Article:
3. Darcy Hansen says:

    Is restoration the same thing as reconciliation or redemption? Though we are called to be ambassadors of reconciliation, I’m always amazed at how poorly many in the Church do reconciliation. Often individuals and communities resign to “it is what it is,” especially when a leader topples from their podium. We simply turn away, embarrassed for them, angry at them, ashamed we believed in them. We try to sweep the fall under the rug, silence voices, mitigate the spreading of the story. And once the story is out, we hear little, if anything, about the restoration or reconciliation process of the leader and their community. What role does a community play in the restoration process? Where have you seen the restoration of a leader done well? What were some key components to that process?

    • Greg Reich says:

      I would see restoration, redemption and reconciliation as related but different. I don’t have space to discuss all three but I can say this from personal experience. When I screwed up in corporate America. I was forgiven by the company and my relationship with my superiors was made right but I was not restored to my position in leadership. I broke no laws, it didn’t affect my work performance nor did I harm another individual in any way but as a leader my screwup was seen as a breech of trust.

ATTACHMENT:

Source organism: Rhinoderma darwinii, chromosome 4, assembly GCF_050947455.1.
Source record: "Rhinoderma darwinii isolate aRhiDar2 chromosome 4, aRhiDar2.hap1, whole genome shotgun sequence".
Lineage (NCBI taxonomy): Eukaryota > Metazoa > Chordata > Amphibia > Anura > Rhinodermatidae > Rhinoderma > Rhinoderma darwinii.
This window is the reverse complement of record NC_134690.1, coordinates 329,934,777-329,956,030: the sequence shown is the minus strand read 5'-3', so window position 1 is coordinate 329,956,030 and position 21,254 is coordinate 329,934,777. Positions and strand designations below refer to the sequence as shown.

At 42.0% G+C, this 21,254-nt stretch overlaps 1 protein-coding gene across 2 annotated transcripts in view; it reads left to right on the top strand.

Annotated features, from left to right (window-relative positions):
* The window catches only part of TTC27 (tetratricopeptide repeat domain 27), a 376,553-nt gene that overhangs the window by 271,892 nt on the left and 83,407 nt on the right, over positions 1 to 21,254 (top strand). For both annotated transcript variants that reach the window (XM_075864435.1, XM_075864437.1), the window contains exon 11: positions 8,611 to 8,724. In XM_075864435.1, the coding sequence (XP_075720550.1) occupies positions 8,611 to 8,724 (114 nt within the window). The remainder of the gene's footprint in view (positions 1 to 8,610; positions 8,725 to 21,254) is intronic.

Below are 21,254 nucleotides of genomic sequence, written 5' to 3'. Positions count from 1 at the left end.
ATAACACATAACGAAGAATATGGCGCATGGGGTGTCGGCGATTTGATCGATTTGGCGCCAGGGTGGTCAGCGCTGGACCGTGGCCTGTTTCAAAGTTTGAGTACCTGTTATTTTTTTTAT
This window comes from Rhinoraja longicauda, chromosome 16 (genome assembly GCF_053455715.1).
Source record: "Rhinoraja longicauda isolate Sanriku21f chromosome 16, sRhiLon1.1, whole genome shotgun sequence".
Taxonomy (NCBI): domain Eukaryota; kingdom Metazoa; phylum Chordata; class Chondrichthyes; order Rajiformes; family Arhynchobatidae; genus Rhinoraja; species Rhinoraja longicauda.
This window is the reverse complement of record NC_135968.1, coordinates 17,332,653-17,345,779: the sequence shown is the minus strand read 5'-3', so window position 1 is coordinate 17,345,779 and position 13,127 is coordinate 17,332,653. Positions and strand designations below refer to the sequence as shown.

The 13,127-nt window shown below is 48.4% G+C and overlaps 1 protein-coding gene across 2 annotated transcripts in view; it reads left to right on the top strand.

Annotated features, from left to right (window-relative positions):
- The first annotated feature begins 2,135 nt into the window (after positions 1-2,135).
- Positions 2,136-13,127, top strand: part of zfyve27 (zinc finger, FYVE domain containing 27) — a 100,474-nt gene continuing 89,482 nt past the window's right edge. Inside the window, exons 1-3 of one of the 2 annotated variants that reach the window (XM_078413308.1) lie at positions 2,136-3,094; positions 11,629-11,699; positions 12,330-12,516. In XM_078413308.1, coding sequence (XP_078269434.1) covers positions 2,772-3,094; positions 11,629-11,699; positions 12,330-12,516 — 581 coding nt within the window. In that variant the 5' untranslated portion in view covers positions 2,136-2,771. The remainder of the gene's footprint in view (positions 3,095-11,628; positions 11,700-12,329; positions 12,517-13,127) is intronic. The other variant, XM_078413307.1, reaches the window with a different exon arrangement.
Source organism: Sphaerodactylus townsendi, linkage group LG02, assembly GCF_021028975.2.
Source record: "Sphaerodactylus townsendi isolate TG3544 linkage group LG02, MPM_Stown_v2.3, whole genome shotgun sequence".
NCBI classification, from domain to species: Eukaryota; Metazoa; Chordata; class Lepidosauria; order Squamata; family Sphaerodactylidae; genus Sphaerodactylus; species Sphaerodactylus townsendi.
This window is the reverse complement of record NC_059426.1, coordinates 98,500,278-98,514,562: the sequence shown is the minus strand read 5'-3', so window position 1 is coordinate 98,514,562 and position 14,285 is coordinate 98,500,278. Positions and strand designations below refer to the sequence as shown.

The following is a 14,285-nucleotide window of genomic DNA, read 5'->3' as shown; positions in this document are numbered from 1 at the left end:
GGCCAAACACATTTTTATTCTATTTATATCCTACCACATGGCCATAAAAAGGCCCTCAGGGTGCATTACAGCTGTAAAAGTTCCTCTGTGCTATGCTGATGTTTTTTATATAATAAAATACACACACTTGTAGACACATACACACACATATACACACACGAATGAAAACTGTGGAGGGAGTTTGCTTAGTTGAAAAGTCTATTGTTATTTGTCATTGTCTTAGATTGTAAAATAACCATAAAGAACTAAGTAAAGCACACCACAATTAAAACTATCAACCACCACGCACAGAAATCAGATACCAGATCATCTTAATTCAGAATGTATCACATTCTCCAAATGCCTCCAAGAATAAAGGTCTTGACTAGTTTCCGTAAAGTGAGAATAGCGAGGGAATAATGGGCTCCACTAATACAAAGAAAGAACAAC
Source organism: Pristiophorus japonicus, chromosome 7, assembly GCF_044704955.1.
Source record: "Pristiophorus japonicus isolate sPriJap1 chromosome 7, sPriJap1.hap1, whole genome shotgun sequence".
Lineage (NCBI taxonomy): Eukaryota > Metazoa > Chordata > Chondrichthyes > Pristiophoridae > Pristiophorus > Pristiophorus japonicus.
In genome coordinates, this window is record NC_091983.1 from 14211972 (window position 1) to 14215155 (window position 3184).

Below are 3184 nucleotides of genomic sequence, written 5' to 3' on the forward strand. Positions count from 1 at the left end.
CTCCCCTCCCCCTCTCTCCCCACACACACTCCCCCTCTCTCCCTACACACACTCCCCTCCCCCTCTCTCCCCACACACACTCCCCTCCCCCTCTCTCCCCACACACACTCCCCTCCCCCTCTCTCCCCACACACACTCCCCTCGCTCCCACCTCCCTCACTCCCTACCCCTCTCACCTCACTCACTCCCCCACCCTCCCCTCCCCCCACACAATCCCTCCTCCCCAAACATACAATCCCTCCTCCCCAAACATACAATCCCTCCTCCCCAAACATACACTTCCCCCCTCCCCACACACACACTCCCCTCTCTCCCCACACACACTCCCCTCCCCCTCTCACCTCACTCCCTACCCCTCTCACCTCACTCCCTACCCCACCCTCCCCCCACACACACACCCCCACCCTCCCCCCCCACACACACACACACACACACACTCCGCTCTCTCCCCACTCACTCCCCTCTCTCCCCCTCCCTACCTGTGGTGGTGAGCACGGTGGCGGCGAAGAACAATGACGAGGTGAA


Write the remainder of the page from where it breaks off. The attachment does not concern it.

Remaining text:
When it comes to Christianity we tend to kill our wounded leaders instead of offering them a bridge of restoration. The bible gives us a mandate to confront one another in love and if we see a fellow Christian in sin to go to them (James 5, Mt. 18, Gal. 6 and 2 Tim. 2). Confrontation with the intent to restore is a very loving act. I wish some one close to me would have confronted me with my issues head on before they almost ruined my marriage. A community that is loving, forgiving and part of the accountability process has been the key to my healing as an individual. No one volunteered I had to recruit people to be in close community which I found concerning years ago. I am not sure a lot has changes other than churches are starting to offer recovery programs for people. I find this concerning since severely broken people feeding off of one another brokenness with out wholesome relationship out side of the group is not healthy.